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Argument: Corporations do not have rights like individuals

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Supporting quotations

Farheen Hakeem, co-chair of the Green Party, commented "Restoring democracy and the idea that constitutional rights should only apply to humans will now require a citizens' effort as strong as the Civil Rights Movement."[1]


Lisa Gilbert. "In The Public Interest: Corporate Democracy - The Citizens United Opinion." Huffington Post. January 21st, 2010: "A corporation is not, nor has it ever been, a person with voting rights. Corporations cannot get married, they cannot die, and a corporation is not a part of "We the People." The very idea that they can now channel their immense wealth to advocate directly for or against a federal candidate is abhorrent."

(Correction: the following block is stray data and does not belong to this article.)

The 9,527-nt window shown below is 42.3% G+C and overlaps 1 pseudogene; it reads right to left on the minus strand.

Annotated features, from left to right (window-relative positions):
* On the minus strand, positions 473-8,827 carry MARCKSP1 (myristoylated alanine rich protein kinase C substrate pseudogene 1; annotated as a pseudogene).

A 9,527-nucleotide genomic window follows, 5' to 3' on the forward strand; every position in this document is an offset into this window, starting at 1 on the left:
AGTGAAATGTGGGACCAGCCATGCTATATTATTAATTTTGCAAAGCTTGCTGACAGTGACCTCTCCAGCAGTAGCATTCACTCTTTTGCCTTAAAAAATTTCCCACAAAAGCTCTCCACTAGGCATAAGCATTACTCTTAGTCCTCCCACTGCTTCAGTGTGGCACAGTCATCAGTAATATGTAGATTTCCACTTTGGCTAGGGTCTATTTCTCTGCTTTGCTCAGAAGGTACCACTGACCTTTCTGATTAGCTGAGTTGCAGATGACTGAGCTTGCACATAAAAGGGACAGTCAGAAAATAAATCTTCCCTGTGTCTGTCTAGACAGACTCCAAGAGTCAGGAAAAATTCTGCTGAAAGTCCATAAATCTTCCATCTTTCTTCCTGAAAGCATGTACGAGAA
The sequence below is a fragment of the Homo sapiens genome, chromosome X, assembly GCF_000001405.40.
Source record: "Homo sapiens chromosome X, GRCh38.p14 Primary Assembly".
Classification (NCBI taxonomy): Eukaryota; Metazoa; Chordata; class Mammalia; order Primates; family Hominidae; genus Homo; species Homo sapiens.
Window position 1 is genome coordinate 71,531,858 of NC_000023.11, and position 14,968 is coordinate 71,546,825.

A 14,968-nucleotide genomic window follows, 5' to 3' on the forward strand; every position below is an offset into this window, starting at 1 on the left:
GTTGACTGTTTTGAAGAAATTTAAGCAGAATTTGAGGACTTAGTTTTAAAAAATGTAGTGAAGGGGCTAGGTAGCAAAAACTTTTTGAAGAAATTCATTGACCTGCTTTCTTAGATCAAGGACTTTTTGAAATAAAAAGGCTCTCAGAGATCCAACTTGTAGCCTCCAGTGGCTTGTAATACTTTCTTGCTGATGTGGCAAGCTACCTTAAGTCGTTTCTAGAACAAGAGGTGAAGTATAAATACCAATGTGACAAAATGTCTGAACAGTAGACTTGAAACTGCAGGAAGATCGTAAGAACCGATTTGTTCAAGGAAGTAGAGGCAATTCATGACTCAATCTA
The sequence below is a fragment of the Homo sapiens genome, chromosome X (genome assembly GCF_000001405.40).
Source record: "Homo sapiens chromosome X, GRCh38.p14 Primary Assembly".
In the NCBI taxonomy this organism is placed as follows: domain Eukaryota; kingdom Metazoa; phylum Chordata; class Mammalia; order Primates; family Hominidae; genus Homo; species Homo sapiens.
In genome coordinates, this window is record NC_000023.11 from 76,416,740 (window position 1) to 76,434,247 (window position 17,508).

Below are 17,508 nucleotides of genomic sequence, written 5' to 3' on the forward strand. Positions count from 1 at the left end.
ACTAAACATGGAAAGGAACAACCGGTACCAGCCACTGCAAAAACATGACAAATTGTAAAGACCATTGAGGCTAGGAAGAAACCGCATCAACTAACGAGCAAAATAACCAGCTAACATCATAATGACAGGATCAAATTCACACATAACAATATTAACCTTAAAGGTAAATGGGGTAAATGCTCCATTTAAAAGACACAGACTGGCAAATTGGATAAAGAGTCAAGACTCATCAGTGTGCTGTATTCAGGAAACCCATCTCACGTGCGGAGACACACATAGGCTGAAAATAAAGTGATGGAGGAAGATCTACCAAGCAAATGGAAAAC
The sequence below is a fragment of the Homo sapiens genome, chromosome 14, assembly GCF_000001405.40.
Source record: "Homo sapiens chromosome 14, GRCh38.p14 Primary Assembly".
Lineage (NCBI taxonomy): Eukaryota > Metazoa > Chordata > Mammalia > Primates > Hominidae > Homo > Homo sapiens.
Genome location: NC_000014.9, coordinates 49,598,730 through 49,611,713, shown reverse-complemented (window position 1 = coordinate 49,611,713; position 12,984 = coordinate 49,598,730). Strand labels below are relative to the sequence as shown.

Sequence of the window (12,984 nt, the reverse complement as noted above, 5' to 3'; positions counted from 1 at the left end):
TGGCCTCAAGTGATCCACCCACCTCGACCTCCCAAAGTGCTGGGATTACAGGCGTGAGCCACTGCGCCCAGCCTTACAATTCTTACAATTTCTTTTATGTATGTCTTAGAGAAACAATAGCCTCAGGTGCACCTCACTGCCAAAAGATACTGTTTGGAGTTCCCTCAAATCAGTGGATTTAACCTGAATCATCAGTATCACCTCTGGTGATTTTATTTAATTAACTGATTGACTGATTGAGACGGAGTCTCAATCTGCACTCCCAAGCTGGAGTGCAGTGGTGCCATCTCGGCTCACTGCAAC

"The Court's blow to democracy." New York Times Editorial. January 21, 2010: "The founders of this nation warned about the dangers of corporate influence. The Constitution they wrote mentions many things and assigns them rights and protections — the people, militias, the press, religions. But it does not mention corporations. [...] Most wrongheaded of all [in the Supreme Court's 2010 decision] is its insistence that corporations are just like people and entitled to the same First Amendment rights. It is an odd claim since companies are creations of the state that exist to make money. They are given special privileges, including different tax rates, to do just that. It was a fundamental misreading of the Constitution to say that these artificial legal constructs have the same right to spend money on politics as ordinary Americans have to speak out in support of a candidate."

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